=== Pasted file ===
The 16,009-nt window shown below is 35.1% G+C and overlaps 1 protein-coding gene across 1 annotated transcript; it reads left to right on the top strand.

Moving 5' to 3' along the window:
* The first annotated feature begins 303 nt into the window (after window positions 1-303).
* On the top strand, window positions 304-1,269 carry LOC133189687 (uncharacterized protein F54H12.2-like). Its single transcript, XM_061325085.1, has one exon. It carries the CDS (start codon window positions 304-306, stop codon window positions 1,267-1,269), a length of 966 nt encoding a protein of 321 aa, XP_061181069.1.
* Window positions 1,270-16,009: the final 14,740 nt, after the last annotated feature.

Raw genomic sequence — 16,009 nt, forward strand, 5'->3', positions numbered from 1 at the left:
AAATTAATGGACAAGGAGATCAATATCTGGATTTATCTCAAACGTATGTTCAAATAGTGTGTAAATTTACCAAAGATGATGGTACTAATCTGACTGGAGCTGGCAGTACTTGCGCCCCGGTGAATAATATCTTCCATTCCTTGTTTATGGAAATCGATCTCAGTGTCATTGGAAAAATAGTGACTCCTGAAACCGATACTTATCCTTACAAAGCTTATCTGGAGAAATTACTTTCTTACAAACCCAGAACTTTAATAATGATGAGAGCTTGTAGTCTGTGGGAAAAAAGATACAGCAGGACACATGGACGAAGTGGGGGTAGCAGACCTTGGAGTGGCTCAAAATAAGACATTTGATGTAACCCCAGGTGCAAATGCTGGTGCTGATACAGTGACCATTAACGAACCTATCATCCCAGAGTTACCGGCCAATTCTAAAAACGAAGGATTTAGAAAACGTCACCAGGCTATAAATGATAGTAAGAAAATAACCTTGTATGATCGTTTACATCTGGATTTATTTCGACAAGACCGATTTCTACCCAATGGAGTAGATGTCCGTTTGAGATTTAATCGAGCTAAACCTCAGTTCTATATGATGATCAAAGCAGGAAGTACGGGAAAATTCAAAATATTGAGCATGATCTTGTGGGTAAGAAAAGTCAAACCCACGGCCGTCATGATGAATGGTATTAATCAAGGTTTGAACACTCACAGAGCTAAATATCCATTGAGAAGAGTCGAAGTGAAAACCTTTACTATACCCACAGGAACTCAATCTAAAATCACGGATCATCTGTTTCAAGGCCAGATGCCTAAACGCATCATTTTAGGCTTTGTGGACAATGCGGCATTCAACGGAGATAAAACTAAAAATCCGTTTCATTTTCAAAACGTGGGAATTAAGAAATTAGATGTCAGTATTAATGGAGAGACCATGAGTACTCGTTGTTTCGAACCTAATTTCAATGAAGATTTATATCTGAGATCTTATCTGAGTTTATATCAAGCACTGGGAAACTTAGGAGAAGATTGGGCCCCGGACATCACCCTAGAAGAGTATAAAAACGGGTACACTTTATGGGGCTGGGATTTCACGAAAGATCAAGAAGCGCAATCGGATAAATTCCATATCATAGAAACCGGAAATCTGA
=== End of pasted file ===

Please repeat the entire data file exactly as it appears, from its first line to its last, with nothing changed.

The 16,009-nt window shown below is 35.1% G+C and overlaps 1 protein-coding gene across 1 annotated transcript; it reads left to right on the top strand.

Moving 5' to 3' along the window:
* The first annotated feature begins 303 nt into the window (after window positions 1-303).
* On the top strand, window positions 304-1,269 carry LOC133189687 (uncharacterized protein F54H12.2-like). Its single transcript, XM_061325085.1, has one exon. It carries the CDS (start codon window positions 304-306, stop codon window positions 1,267-1,269), a length of 966 nt encoding a protein of 321 aa, XP_061181069.1.
* Window positions 1,270-16,009: the final 14,740 nt, after the last annotated feature.

Raw genomic sequence — 16,009 nt, forward strand, 5'->3', positions numbered from 1 at the left:
AAATTAATGGACAAGGAGATCAATATCTGGATTTATCTCAAACGTATGTTCAAATAGTGTGTAAATTTACCAAAGATGATGGTACTAATCTGACTGGAGCTGGCAGTACTTGCGCCCCGGTGAATAATATCTTCCATTCCTTGTTTATGGAAATCGATCTCAGTGTCATTGGAAAAATAGTGACTCCTGAAACCGATACTTATCCTTACAAAGCTTATCTGGAGAAATTACTTTCTTACAAACCCAGAACTTTAATAATGATGAGAGCTTGTAGTCTGTGGGAAAAAAGATACAGCAGGACACATGGACGAAGTGGGGGTAGCAGACCTTGGAGTGGCTCAAAATAAGACATTTGATGTAACCCCAGGTGCAAATGCTGGTGCTGATACAGTGACCATTAACGAACCTATCATCCCAGAGTTACCGGCCAATTCTAAAAACGAAGGATTTAGAAAACGTCACCAGGCTATAAATGATAGTAAGAAAATAACCTTGTATGATCGTTTACATCTGGATTTATTTCGACAAGACCGATTTCTACCCAATGGAGTAGATGTCCGTTTGAGATTTAATCGAGCTAAACCTCAGTTCTATATGATGATCAAAGCAGGAAGTACGGGAAAATTCAAAATATTGAGCATGATCTTGTGGGTAAGAAAAGTCAAACCCACGGCCGTCATGATGAATGGTATTAATCAAGGTTTGAACACTCACAGAGCTAAATATCCATTGAGAAGAGTCGAAGTGAAAACCTTTACTATACCCACAGGAACTCAATCTAAAATCACGGATCATCTGTTTCAAGGCCAGATGCCTAAACGCATCATTTTAGGCTTTGTGGACAATGCGGCATTCAACGGAGATAAAACTAAAAATCCGTTTCATTTTCAAAACGTGGGAATTAAGAAATTAGATGTCAGTATTAATGGAGAGACCATGAGTACTCGTTGTTTCGAACCTAATTTCAATGAAGATTTATATCTGAGATCTTATCTGAGTTTATATCAAGCACTGGGAAACTTAGGAGAAGATTGGGCCCCGGACATCACCCTAGAAGAGTATAAAAACGGGTACACTTTATGGGGCTGGGATTTCACGAAAGATCAAGAAGCGCAATCGGATAAATTCCATATCATAGAAACCGGAAATCTGA